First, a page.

In the last decade, the US, UK, and Australia have been coveted education hubs for Indian students. Not only have they offered great study opportunities but they’re often the steppingstone towards post-study work visas and residencies. However, the uncertainty that has come with the pandemic has left many Indian students wondering: what do they do with their university offers now?
Many students like Pune’s Nicole Louzado, who has been accepted for a postgraduate degree in event management at the University of Queensland, plan to defer their offers instead of attending an online semester from home.
“UQ has categorized all courses as internal flexible and external,” she described to Indian Link. “If the course is flexible, you have the options of online or offline learning. If it’s external, you don’t have a choice – it’s online even if you’re in Australia. All the courses in my first semester are going to be online, so it doesn’t make sense for me to come to Australia and do the course sitting in my room.”
Because of the practical nature of her degree in tourism, hospitality, and event management, she hasn’t been tempted by fee waivers from the university.
“They’re offering the chance to do it online from India, with a fee waiver of around 12.5 per cent. But it doesn’t make sense for my course,” she said.
Louzado plans to wait till July in case there are any changes but says there’s a 99 per cent chance that she will have to defer to February 2021.
“I was all set to go! I had gotten everything done before the pandemic, including my visa. The only thing left were flight tickets. It’s a big bummer that I have to wait another 6-8 months because I still want to do this. If courses move offline, I’d be on the first flight out.”
Other students like Rhea Passey of Chandigarh have grudgingly opted to move forward with their degrees.
She is set to begin her first year in college at Hofstra University in New York this fall, hoping to go on to a degree in psychology.
“There is no alternative as my personal wish is to not delay my start at university, so I won’t defer. Certainly, attending classes in person would have been better choice than online classes,” she said.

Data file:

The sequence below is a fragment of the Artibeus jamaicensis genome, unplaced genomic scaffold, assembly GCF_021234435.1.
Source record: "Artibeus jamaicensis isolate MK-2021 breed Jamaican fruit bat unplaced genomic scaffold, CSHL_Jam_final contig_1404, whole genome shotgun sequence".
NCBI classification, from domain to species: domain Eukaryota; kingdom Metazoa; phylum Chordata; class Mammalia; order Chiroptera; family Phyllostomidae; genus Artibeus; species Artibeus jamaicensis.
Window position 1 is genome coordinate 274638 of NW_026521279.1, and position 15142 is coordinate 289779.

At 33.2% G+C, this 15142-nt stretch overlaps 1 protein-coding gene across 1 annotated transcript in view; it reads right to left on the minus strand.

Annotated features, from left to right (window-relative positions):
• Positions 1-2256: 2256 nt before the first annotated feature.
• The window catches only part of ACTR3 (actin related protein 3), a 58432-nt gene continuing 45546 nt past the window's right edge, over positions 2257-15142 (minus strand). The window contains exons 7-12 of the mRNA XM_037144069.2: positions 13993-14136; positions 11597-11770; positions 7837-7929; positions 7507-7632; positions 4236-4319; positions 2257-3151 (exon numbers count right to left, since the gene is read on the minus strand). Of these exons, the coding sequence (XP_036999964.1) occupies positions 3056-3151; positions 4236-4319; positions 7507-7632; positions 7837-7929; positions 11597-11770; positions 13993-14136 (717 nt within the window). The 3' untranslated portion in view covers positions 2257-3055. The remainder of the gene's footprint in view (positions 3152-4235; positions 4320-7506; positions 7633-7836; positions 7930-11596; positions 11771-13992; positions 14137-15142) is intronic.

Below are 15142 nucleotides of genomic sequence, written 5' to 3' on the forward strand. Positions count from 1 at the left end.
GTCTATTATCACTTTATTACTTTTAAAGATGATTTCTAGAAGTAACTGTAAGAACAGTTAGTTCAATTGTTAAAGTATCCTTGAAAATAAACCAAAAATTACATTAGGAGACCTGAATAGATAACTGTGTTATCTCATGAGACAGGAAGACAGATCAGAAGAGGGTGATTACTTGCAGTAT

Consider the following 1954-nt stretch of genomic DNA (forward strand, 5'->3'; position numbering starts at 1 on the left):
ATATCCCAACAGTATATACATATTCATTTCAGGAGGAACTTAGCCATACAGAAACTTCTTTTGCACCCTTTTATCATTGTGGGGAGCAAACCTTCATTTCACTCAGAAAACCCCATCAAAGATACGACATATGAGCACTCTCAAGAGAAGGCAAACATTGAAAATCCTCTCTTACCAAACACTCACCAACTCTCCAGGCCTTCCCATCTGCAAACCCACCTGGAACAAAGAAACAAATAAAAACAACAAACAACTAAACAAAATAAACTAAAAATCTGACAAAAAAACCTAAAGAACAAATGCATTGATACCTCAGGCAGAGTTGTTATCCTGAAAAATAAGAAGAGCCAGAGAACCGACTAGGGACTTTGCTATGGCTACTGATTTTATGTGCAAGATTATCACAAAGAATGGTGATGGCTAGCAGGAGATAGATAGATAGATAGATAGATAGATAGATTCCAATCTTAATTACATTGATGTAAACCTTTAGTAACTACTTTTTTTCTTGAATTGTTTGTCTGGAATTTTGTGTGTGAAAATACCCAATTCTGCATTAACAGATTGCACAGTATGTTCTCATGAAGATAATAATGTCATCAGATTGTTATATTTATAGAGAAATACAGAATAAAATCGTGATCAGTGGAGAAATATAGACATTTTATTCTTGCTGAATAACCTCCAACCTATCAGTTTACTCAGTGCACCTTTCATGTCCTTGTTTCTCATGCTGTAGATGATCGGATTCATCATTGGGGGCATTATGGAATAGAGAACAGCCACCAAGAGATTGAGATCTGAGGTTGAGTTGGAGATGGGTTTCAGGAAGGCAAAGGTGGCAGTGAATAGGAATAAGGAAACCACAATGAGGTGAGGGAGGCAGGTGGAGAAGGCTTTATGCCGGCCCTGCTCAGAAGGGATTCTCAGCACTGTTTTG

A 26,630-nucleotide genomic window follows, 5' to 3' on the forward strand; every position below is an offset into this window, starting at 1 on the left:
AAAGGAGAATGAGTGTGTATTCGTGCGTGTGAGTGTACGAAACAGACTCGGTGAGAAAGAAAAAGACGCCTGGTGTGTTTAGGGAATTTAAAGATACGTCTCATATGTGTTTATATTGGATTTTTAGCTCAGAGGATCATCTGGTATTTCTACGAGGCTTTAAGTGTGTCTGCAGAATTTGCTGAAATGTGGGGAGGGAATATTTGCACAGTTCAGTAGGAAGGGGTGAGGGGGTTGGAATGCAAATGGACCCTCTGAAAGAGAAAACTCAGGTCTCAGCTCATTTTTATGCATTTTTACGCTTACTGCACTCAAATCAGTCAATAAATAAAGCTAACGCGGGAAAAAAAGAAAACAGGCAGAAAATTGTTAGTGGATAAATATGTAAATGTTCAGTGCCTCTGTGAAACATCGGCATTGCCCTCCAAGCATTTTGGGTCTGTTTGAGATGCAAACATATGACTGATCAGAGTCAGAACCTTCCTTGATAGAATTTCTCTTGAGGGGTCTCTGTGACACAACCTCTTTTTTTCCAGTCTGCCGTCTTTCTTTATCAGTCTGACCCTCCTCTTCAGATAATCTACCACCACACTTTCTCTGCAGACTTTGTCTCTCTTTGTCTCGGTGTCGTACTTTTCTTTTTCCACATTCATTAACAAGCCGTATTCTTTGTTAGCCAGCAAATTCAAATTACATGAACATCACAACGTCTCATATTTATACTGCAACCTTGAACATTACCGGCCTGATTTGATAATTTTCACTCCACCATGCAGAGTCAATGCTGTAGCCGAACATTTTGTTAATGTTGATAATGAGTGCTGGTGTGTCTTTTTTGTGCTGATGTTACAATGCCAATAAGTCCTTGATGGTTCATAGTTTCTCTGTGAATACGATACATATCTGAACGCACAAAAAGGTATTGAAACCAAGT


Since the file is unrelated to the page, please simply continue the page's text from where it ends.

Her course will commence as per schedule in August although international students, many of whom were unable to get visas in time due to India’s lockdown, have been given the option of online classes for the first semester.
Tejas Rao of Bangalore has chosen to be optimistic about the unusual situation. He received an offer from the University of Cambridge for its prestigious Master of Law (LLM) program, but no choice of deferral left him with two options: attending an online semester or re-applying with a fresh application next year.
“At this moment, they’ve communicated to us that the term dates have not changed. All public lectures that require a large gathering will be taken online, and tutorials and private interactions with faculty will continue in-person,” he said to Indian Link.
Rao hopes the Indian government will allow international flights to resume before the semester begins, still he’s comfortable with the possibility of an entirely online degree.
“I’m fresh off a five-year degree, so I’m just interested in continuing to study subjects that I’m fascinated by. If deferrals were permissible, I would have to think about it, but it’s very unlikely I would defer, given my future plans.”
Like most students, he’d appreciate a fair reduction in fees to ensure value for money. If that isn’t possible, he says that it’s up to students to get the most value out of this situation.
“It’s on universities to figure out how to tweak the masters experience to help students get value, but it’s also on students to figure out how they can get increased value. Once you make the payment, it’s all about figuring out how to adapt to the circumstances, interact with classmates and faculty, and ensure that you get the best out of the experience,” Rao said.